As described above, different types of clinical queries call for different types of answers. A lot of the specifics come from drawing from my own experiences during clerkships in medical school, as well as feedback from doctors I shared MedQA with. For instance, during my surgery clerkship, I would quickly read a refresher of the steps of a particular surgical case. Thus, when I asked for a quick overview of a procedure, I was looking for a high-level description of the surgery, along with information like indications and complications. On the other hand, if I was inquiring about a potential diagnosis, an accompanying reasoning for the diagnosis and other differential diagnoses would be helpful.
Most of the degree of differentiation in output based off these criterion is currently done through detailed prompt crafting. Interestingly, I thought back to the early days of medical school, when we were being taught how to give effective clinical presentations and the sort of information to include, to inform my prompt 😊 . There is also a large role for integrating domain knowledge into the information retrieval phase of LLM pipelines as well.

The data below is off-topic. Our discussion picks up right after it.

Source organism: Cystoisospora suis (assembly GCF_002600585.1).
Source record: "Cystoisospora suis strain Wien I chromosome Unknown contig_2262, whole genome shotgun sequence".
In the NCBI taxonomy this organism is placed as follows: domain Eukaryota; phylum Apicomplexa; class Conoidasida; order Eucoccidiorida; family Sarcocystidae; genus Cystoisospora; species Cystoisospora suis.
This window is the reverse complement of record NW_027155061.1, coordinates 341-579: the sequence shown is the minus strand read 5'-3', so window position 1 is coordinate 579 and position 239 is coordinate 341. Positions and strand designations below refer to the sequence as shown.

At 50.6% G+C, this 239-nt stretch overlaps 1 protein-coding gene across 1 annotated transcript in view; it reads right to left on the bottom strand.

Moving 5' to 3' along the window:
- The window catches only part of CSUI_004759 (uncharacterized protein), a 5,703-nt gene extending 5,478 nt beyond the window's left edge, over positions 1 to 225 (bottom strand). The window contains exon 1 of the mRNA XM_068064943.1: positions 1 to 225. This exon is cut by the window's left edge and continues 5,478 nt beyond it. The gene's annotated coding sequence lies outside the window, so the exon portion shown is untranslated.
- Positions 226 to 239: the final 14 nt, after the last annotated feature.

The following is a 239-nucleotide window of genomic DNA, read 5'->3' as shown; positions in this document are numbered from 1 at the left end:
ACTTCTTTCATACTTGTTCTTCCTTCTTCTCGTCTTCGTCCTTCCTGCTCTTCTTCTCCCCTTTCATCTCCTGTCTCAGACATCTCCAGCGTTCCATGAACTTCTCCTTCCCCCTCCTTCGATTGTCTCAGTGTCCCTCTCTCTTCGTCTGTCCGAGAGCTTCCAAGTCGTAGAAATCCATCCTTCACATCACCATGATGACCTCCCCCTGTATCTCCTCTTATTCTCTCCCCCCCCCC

Identifying areas when to use (and when not to use) LLMs
We went through many areas where LLMs can shine in the clinical context — doing some level of reasoning (at least, something that looks like reasoning and is close enough for many contexts); being able to synthesize topics and manipulate them to compare/contrast, simplify, highlight components from it; capturing a great degree of nuance from questions or contexts. However, for some clinical queries or sub-questions, LLMs are not the right answer. Examples include drug dosage lookup, trying to identify specific numerical criterion specified by guidelines, or any other sort of highly objective and structured piece of information. For these use-cases, utilizing a hybrid approach of fetching that data independently and ingesting it into the pipeline, is the correct solution.
We can see this playing out with the launch of ChatGPT Plugins (although I am still on the waitlist so don’t have any firsthand experience), but currently, domain knowledge offers necessary insight into how to structure applications to properly leverage LLMs. Several features of MedQA — including if there are medication or clinical algorithm-based information that needs to be pulled from elsewhere, detecting whether a user is asking a clinical question vs. trying to answer a multiple choice question (not the focus of the app!), or offering to return the information as a table — come from understanding the strengths and limitations of LLMs in this context.
I originally built MedQA as a vehicle for exploring how to use LLMs in the clinical context, from both a domain-specific as well as technical perspective, to help guide my future projects. In addition to clinical insights (more of which I hope to share in a “Part 2” of this post), I’ve also gained some valuable experience on the technical side of things that have helped me tremendously in building around LLMs.